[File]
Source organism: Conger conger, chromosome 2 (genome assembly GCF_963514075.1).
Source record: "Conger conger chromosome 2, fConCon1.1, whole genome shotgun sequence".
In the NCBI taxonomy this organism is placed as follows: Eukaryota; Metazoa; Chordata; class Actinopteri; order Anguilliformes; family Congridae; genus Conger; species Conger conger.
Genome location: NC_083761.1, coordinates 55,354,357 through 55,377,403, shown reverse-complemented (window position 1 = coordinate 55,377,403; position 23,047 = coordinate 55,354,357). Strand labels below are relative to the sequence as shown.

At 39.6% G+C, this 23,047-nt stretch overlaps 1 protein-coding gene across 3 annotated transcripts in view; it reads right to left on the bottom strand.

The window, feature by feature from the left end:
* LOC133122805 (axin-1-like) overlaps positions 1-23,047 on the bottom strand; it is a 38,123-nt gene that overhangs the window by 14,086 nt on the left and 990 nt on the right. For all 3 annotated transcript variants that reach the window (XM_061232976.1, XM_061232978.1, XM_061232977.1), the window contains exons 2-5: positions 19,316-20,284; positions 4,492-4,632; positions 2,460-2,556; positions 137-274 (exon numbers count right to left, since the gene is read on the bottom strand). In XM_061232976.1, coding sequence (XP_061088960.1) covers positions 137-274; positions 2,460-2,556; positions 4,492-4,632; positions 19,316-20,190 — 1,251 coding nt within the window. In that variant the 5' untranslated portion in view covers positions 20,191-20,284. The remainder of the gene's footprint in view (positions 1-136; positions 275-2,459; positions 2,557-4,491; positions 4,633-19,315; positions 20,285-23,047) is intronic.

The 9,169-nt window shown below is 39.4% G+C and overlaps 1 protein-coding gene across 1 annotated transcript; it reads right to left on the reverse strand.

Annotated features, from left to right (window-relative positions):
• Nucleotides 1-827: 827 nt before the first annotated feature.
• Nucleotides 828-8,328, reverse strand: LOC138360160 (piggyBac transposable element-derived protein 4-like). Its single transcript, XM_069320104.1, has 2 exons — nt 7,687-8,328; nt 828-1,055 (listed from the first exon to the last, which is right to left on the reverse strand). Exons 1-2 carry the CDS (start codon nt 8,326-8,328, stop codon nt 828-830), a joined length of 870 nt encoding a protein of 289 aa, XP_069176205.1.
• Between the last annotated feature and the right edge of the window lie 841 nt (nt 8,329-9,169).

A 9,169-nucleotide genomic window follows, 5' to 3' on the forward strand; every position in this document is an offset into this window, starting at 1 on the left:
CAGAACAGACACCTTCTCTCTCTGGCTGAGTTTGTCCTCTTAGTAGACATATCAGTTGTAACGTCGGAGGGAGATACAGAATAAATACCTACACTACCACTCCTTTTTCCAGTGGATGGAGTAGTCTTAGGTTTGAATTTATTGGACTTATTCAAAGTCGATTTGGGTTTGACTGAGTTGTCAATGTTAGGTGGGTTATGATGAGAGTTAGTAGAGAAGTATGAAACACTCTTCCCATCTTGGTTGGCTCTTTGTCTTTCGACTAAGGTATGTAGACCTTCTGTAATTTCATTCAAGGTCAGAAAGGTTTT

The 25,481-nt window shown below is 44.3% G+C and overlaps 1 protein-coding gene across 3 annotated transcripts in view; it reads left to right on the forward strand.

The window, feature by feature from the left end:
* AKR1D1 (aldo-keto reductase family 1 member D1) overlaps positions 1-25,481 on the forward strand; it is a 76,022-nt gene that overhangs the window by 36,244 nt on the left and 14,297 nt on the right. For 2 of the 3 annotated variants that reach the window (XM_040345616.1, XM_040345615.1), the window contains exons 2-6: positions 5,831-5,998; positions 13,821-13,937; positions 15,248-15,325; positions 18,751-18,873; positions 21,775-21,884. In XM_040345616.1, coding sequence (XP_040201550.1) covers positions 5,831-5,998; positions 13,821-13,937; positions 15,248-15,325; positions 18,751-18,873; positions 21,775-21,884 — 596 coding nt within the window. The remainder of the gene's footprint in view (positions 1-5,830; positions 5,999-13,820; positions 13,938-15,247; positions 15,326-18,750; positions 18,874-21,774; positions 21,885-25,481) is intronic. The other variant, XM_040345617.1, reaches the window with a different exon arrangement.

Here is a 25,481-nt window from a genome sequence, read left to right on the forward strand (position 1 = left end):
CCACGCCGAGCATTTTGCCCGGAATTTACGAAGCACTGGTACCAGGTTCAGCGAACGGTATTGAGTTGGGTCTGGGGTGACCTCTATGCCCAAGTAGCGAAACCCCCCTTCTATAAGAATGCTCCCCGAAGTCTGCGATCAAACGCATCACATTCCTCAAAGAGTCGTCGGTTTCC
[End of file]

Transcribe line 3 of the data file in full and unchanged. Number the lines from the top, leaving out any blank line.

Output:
In the NCBI taxonomy this organism is placed as follows: Eukaryota; Metazoa; Chordata; class Actinopteri; order Anguilliformes; family Congridae; genus Conger; species Conger conger.